His stars certainly thought so. “It was so difficult to play a scene that was Jeff’s perspective of the events,” says Robbie, who acts opposite Sebastian Stan (Captain America: Civil War) as Gillooly. “It led to a lot of arguments between Sebastian and me.” Playful arguments, Stan clarifies: “We would both look at each other like, ‘Oh, Jesus, who have we become?’”
Two actors who have spent far too much time in their subjects’ heads, that’s who. Robbie and Stan met their real-life counterparts, but while Stan sat down with Gillooly so he could study his mannerisms — “I wanted to see how he looked when he smiled,” the actor says — Robbie opted not to meet Harding until she had finished developing the role on her own. She pored over hours of footage of Harding at different stages in her life. “It took months, because every time I thought I’d seen everything, I’d dig a little further and find something else,” Robbie says. “To see her vulnerability when she was young, her defiance when she was in her early 20s, her defensiveness post-incident, and then her bitterness later in life was just an incredible arc to map out.”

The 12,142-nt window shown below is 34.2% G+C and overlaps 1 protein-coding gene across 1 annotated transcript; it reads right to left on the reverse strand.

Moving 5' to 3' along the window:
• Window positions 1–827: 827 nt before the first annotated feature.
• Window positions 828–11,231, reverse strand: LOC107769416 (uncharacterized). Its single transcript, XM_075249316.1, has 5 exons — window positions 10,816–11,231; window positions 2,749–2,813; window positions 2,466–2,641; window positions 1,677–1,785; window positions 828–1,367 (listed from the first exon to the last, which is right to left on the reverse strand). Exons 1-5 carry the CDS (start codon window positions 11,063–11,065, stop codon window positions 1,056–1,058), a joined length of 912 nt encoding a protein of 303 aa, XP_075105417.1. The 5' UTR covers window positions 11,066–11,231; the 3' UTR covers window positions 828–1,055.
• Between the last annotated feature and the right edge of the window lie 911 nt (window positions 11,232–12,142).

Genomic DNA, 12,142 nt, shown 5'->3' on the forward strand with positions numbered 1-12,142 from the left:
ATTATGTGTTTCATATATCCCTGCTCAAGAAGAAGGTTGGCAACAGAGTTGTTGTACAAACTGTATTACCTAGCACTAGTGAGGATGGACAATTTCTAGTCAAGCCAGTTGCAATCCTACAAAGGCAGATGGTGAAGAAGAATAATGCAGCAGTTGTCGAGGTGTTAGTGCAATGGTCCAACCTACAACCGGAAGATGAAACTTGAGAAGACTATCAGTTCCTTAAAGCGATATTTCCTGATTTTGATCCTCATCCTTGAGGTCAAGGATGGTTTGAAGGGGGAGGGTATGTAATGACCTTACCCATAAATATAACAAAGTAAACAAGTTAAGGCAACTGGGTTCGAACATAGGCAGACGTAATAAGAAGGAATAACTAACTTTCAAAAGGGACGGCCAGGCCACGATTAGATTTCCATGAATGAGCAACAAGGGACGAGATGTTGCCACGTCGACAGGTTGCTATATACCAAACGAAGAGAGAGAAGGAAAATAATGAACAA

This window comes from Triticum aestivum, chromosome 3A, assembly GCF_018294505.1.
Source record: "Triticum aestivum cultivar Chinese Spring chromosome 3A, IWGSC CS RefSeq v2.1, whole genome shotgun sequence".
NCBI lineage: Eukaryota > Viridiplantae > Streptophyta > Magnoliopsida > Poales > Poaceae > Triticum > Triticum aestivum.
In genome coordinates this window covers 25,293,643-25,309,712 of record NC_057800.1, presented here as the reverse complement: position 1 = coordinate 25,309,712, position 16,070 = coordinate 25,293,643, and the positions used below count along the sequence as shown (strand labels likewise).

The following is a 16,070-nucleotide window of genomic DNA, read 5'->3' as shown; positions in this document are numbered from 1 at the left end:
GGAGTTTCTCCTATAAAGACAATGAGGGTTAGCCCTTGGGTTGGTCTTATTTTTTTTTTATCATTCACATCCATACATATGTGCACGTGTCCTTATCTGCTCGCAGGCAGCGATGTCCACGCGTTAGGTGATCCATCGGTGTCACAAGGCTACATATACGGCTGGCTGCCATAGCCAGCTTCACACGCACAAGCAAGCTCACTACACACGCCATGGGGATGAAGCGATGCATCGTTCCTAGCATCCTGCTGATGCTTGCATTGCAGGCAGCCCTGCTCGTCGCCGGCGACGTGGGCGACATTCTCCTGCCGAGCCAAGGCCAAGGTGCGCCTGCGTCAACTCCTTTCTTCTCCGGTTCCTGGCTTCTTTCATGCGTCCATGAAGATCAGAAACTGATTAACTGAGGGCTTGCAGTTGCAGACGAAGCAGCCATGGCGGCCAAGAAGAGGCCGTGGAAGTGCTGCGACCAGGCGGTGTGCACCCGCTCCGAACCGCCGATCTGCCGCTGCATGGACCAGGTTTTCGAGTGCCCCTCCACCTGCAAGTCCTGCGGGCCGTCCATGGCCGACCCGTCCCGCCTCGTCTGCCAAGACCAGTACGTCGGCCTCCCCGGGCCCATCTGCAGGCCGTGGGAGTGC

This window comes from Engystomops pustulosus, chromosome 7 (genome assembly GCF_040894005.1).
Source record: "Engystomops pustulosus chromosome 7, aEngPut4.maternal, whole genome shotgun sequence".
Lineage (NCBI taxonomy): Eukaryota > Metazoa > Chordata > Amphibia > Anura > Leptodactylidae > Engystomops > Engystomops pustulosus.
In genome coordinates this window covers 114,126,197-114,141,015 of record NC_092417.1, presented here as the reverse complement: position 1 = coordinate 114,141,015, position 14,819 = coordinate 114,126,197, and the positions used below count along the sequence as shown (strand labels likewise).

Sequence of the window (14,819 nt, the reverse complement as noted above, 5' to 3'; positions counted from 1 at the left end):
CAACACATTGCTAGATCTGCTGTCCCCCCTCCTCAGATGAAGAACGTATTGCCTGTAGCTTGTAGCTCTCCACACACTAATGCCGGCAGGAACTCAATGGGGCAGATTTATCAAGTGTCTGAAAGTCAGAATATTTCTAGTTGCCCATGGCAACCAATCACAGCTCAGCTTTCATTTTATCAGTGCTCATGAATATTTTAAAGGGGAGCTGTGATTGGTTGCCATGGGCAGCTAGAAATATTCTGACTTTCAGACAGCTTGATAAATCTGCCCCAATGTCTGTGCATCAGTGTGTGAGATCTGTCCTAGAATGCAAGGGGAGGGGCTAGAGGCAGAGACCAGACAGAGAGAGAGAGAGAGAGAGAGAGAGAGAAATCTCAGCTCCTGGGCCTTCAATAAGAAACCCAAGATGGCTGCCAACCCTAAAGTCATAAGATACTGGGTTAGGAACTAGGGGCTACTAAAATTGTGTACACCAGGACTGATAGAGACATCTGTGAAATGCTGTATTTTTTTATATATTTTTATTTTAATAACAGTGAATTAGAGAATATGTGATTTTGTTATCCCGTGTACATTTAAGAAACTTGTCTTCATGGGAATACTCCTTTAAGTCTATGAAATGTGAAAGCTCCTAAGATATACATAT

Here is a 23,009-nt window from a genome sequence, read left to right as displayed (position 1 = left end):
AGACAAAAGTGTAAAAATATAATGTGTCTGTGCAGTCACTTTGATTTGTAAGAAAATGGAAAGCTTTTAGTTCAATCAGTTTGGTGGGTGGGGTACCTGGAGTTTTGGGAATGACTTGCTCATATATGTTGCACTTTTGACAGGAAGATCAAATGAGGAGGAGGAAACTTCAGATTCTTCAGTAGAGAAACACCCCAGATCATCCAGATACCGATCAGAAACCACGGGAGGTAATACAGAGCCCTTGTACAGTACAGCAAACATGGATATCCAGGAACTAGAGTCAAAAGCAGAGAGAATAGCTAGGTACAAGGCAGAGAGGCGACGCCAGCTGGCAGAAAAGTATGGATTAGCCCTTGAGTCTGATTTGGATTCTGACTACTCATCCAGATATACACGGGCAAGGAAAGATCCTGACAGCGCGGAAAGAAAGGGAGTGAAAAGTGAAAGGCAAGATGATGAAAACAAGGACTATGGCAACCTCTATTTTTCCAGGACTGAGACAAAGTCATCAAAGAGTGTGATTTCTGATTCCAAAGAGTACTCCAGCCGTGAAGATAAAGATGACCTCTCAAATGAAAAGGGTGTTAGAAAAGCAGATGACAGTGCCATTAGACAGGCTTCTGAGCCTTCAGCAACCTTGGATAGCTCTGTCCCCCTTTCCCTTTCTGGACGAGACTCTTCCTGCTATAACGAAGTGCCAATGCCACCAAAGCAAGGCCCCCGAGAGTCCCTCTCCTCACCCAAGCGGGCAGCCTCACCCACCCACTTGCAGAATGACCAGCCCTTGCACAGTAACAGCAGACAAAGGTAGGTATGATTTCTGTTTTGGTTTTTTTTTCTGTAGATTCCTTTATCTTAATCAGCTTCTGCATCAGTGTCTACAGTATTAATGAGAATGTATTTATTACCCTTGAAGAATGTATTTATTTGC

Janney never never met the real LaVona — Rogers couldn’t find her, Janney says, and Harding didn’t know where she was — so she drew from the few on-camera interviews LaVona had done. “The fact that she did an interview in a fur coat spoke volumes to me about who she was and how she wanted to be seen,” Janney says. “I saw a lot of hurt there, and I find that I don’t need to see her. LaVona would have confused me more if I’d met her.”